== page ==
[10-FEB-22] We are wondering if we can use the crystal radio's split capacitor tuner to create a resonator at the same frequency, and so tune both transmit and receive frequencies at the same time during production of the A3041. We build the following circuit using an A3038X. According to our calculations, the tuner should provide a phase shift of close to 180° just above its resonant frequency. Combined with the phase shift through a single-stage amplifier, we might see oscillation near the resonant frequency.

Figure: Prototype Split Capacitor Resonator Schematic.

In the tuner, we use the same inductors and capacitors as the A3038DM-E tuner. We start with R1 = 560 Ω and C2 = 10 pF. We connect a spectrometer to J1 and we connect J2 to an oscilloscope. The P output on J2 tells us the power at J1 in the range 50-6000 MHz. We use the spectrometer to measure frequency and stability of the peak.

Figure: Prototype Split Capacitor Resonator. Schematic designations marked in red.

With R1 = 560 Ω and C2 = 10 pF we adjust VC1 until our peak is at 905 MHz. Power is −20 dBm. With C2 increased to 100 pF we see 902 MHz −18 dBm. We drop R1 to 280 Ω and see 870 MHz −4 dBm. We adjust VC1 to get 917 MHz −10 dBm.

[14-FEB-22] Complete S3041_1 schematic. We have dropped the 10-μH, P1210 inductor used in the A3030E to a 4.7 μH P0805 inductor to save space, and anticipating that our output current will be no more than 10 mA. Our stimulus output switch is an npn transistor driven by a low-pass filter. If we know the current gain of this transistor, and the cut-off frequency of the filter is much lower than the frequency of our drive square wave, we can vary the duty cycle of the square wave to control the stimulus current. Our sleep switch is a p-channel mosfet.

[18-FEB-22] We decide against double-use of the split-capacitor tuner. When we add up all the parts it requires, we get no reduction in board area compared to a MAX2624, and we introduce uncertainty into the design. We plan to embed an OSR8 microprocessor in the logic of the IST. Because we have an ADC dedicated to measuring battery voltage, we can use our OSR8 microprocessor to compensate for drop in battery voltage when driving the tuning input of the MAX2623 or MAX2624, having established the correct DAC output value for a known battery voltage. We now have all logic IO banks connected to VA, which simplifies our layout.

[25-MAR-22] Working on the layout of the A304101A, a 400-mil square (10.2 mm square) implant with two extensions, battery pads on the North and South edges rather than at the corners, built-in zig-zag antenna, test points for calibration and tuning. We will be using 8-mil via-in-pad between top and bottom layer pads, as well as 4-mil microvias from top layer to middle layer in the WLCSP-25 ball grid array (BGA), see here for layout description and here for the BGA pinout.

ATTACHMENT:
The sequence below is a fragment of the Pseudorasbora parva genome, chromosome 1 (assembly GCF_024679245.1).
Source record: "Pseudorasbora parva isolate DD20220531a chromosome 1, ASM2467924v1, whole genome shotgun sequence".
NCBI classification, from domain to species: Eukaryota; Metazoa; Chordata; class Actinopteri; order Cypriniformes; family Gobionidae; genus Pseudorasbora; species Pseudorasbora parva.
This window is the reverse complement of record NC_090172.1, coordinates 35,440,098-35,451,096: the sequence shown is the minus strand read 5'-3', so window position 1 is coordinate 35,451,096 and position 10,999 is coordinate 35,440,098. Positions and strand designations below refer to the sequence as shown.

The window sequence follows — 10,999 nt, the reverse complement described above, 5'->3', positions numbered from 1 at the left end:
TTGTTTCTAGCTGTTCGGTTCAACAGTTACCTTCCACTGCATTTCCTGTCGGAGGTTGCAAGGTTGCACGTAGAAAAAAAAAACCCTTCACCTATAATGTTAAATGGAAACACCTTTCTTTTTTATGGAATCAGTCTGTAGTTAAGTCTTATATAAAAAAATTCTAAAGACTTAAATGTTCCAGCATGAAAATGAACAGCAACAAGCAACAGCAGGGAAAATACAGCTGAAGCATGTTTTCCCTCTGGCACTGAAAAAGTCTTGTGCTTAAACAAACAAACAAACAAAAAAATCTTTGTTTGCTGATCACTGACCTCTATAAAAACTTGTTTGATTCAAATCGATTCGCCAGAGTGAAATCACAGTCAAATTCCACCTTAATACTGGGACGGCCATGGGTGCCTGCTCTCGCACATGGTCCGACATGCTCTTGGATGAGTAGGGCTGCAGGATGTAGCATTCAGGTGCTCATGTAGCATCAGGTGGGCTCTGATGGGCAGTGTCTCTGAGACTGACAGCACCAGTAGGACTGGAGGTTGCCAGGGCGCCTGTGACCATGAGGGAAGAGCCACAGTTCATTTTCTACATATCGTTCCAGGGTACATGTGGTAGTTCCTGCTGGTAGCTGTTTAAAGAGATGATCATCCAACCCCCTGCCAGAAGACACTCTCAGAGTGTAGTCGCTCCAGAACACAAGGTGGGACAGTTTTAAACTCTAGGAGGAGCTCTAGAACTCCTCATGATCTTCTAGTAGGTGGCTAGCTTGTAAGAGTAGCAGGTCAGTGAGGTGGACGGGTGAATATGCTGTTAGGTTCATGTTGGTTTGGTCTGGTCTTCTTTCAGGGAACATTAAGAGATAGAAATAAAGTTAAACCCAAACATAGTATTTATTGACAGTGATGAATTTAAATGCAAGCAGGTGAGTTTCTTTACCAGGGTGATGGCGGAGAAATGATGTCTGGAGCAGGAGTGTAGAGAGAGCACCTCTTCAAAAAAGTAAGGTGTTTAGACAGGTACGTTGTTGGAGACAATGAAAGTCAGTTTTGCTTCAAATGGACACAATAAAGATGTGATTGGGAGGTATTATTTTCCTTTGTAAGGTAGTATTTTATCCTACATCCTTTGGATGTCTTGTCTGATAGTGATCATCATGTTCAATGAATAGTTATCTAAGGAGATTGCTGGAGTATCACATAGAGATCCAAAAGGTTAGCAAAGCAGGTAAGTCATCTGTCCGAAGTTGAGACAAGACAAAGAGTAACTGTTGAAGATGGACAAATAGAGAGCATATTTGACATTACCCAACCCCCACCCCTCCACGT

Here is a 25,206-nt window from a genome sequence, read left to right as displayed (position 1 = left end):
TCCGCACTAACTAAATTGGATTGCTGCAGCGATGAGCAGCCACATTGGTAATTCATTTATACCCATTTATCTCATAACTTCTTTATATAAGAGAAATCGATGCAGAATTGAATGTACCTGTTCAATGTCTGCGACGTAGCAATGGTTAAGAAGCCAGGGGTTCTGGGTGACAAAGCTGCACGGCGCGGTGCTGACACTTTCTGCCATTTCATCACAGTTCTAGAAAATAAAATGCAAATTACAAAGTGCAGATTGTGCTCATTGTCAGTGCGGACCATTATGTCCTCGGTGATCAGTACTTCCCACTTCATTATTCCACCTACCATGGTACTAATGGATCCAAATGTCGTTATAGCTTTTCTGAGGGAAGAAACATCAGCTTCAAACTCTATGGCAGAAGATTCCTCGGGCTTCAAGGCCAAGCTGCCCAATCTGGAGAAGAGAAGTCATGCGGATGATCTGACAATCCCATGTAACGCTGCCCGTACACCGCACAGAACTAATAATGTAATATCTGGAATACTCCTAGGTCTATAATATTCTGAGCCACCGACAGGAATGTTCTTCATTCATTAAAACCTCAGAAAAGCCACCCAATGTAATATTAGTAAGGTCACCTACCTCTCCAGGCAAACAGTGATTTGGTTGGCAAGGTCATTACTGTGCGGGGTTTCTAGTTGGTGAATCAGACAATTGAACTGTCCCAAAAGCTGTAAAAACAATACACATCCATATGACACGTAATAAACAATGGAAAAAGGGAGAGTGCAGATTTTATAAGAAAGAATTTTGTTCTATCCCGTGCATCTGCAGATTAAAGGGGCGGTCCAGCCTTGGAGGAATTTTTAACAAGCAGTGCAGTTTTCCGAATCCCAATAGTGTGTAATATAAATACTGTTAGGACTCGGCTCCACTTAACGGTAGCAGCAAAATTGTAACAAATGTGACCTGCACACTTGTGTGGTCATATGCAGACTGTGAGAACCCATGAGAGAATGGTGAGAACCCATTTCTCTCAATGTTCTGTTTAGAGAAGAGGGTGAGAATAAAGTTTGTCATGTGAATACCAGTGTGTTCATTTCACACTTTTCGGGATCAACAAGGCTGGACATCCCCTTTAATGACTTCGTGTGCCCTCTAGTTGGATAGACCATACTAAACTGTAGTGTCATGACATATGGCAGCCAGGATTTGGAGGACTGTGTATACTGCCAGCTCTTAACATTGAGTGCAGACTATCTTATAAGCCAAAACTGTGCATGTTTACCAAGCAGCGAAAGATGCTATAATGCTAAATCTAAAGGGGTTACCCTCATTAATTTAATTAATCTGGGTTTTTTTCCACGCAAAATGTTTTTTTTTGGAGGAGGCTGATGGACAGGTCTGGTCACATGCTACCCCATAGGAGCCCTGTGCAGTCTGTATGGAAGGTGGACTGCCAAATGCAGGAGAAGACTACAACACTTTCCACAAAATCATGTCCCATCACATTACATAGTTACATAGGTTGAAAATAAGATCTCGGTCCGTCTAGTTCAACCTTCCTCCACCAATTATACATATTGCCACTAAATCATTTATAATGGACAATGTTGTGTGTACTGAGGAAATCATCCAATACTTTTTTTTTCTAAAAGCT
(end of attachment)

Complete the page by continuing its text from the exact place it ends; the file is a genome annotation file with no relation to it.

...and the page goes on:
[28-MAR-22] The A304101AR1 layout is complete. The implant circuit is 400-mil square (10.2-mm square).

[07-APR-22] Our A304101A layout has passed DFM and final netlist checks. We are waiting for quotes. Digi-Key has no stock of MCP6541, but we have 200 pieces on cut tape. We identify LPV7215 by TI in SC-70-5 package as a drop-in replacement, but it's out of stock too. We have a draft version of the firmware A01 based upon P3035A11. We use the new OSR8V3 CPU, which allows us to change the process and program memory space easily with generic constants. We set up the following memory map.

0-4095R/WProcess Memory
0-511R/WProcess Variables
512-1023R/WProgram Stack
2048-3071RCommand Memory
3072-4095R/WControl Space
3072 + 0RBattery Monitor Byte (read after access)
3072 + 1WSensor Control Register (write initiates access)
3072 + 2RInterrupt Request Bits (D0-D7: TMR, TXD, SAD, X, X, GPI1-3)
3072 + 3R/WInterrupt Mask Bits (store "1" to Dn to enable interrupt n)
3072 + 4WInterrupt Reset Bits (write "1" to Dn to clear interrupt n)
3072 + 5WInterrupt Set Bits (write "1" to Dn to set interrupt n)
3072 + 6R/WInterrupt Timer Period (multiple of RCK period = 30.52 μs)
3072 + 7WSystem Reset (D0 is SWRST)
3072 + 8WTransmit Hi Byte (D0-D7 are TD8-TD15)
3072 + 9WTransmit Lo Byte (D0-D7 are TD0-TD7)
3072 + 10WTransmit Channel Offset (channel = device_id + offset)
3072 + 11WTransmit Control Register (any write initiates transmission)
3072 + 12WTransmit Frequency Calibration (sets zero-bit frequency for transmitter)
3072 + 13WEnable Transmit Clock (D0 is ENTCK)
3072 + 14RTransmit Clock Frequency (0-255, multiple of RCK = 32.768 kHz)